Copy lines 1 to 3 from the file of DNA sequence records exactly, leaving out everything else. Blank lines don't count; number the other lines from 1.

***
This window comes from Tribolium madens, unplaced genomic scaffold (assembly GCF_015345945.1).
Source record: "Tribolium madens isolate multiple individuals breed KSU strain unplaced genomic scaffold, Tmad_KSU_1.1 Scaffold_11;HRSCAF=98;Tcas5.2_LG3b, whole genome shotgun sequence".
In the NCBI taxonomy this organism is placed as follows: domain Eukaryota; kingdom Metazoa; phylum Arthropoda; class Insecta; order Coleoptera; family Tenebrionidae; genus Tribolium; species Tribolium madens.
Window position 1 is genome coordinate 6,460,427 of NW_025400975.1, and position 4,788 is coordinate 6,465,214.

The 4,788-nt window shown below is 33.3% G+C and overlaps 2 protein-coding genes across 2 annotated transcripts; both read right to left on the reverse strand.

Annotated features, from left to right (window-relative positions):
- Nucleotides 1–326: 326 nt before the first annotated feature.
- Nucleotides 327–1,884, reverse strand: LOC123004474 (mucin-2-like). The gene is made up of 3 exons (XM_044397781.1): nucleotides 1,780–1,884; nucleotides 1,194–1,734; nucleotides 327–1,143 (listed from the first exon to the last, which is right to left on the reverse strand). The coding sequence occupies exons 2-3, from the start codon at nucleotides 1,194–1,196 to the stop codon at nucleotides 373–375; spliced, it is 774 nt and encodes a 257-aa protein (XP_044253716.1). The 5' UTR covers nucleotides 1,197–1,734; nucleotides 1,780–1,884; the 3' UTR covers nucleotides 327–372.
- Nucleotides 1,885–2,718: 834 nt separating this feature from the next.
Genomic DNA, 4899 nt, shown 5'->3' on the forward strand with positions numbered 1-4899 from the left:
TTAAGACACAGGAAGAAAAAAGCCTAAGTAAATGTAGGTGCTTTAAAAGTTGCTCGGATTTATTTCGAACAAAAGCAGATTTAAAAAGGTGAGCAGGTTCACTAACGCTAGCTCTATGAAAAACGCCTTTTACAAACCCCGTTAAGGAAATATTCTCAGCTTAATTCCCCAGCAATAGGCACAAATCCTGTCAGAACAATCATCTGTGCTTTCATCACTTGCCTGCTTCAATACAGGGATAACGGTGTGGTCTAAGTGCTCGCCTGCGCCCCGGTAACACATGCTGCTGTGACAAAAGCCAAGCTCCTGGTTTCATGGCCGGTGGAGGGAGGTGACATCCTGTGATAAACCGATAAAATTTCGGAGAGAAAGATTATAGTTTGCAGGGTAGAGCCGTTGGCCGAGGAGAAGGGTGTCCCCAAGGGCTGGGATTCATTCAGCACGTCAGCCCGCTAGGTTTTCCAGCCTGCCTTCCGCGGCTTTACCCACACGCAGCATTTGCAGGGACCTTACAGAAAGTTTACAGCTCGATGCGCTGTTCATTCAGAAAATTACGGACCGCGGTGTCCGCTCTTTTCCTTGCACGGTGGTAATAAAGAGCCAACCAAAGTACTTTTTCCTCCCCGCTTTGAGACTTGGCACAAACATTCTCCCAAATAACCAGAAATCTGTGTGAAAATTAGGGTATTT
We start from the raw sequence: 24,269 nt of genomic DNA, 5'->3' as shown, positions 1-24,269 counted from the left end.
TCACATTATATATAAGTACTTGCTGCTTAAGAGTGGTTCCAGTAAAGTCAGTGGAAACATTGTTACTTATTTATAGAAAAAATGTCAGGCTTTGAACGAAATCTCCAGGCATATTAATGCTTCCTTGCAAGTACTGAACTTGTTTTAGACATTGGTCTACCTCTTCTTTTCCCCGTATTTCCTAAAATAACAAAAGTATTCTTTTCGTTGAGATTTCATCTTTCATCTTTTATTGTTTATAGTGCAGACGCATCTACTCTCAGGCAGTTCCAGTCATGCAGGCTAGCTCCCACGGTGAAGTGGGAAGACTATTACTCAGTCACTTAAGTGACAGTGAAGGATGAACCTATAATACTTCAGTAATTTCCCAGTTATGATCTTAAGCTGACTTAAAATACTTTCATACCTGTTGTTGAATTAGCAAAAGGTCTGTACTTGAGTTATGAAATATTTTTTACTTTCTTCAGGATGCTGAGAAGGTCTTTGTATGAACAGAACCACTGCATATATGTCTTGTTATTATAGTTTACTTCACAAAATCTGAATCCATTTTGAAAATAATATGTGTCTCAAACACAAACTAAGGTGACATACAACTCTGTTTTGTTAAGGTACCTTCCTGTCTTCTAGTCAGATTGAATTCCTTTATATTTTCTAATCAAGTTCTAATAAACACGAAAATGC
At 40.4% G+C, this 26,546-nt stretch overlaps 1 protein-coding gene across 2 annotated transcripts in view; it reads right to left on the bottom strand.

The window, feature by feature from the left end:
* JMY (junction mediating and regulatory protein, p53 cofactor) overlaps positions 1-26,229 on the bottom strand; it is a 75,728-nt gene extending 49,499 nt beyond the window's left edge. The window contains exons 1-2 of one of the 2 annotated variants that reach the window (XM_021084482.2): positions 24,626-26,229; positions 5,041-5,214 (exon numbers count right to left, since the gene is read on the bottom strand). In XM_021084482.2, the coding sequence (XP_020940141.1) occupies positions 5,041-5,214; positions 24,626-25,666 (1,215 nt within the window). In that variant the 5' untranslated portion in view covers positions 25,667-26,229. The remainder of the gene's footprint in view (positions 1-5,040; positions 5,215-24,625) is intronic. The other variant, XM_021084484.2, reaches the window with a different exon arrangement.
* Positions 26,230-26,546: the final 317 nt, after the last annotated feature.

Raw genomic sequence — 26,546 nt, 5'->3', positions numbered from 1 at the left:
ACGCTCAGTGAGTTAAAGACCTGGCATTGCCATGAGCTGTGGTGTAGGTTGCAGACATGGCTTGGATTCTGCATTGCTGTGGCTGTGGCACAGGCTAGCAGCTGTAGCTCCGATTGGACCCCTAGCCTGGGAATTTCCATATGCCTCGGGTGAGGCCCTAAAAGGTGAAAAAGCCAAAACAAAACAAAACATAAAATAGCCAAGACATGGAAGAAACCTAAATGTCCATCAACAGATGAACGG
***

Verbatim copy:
This window comes from Tribolium madens, unplaced genomic scaffold (assembly GCF_015345945.1).
Source record: "Tribolium madens isolate multiple individuals breed KSU strain unplaced genomic scaffold, Tmad_KSU_1.1 Scaffold_11;HRSCAF=98;Tcas5.2_LG3b, whole genome shotgun sequence".
In the NCBI taxonomy this organism is placed as follows: domain Eukaryota; kingdom Metazoa; phylum Arthropoda; class Insecta; order Coleoptera; family Tenebrionidae; genus Tribolium; species Tribolium madens.